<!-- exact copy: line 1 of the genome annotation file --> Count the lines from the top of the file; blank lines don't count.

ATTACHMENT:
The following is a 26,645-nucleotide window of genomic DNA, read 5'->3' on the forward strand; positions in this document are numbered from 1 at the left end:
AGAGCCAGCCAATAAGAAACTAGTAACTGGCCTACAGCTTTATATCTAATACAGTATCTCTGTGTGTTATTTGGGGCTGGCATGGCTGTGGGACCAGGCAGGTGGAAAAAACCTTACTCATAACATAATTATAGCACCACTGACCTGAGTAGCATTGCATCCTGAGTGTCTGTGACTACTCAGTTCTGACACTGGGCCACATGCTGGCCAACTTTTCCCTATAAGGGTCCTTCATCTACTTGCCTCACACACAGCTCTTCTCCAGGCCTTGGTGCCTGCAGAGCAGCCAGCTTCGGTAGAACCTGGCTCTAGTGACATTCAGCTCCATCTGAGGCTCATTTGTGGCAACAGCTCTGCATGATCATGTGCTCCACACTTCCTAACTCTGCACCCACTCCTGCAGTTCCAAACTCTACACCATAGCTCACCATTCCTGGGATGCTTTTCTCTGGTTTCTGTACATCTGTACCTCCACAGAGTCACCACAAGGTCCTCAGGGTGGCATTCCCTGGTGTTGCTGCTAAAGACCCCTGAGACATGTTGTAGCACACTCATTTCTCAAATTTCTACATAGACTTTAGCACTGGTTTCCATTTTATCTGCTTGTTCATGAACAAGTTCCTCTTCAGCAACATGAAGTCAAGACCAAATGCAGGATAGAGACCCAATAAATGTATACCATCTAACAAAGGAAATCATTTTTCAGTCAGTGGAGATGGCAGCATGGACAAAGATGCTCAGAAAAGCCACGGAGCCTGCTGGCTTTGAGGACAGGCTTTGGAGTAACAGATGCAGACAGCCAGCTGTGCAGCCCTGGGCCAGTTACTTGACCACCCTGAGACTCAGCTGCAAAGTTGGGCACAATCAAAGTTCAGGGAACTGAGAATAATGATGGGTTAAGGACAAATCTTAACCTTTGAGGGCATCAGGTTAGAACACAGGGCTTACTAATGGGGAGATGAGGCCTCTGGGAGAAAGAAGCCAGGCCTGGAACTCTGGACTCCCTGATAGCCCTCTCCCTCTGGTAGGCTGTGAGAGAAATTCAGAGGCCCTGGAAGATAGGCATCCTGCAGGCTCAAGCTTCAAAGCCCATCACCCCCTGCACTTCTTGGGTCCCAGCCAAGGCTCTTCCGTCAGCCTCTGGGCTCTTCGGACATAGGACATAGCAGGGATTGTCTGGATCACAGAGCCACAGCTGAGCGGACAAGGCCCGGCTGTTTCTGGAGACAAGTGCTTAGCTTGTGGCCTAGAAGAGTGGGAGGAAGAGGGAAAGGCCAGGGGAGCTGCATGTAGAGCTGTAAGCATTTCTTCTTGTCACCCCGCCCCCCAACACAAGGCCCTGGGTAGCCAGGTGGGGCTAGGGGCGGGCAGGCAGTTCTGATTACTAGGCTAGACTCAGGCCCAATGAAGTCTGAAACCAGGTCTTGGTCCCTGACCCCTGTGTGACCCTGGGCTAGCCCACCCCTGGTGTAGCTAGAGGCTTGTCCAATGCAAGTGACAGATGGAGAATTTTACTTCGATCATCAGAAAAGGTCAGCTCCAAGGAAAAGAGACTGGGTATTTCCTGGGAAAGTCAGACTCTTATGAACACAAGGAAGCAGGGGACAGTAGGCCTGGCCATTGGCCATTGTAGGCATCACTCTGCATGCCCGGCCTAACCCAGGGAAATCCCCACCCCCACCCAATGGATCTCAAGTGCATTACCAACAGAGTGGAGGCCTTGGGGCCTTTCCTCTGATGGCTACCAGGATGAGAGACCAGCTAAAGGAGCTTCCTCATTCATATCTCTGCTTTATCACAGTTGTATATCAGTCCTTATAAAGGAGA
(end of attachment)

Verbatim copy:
The following is a 26,645-nucleotide window of genomic DNA, read 5'->3' on the forward strand; positions in this document are numbered from 1 at the left end: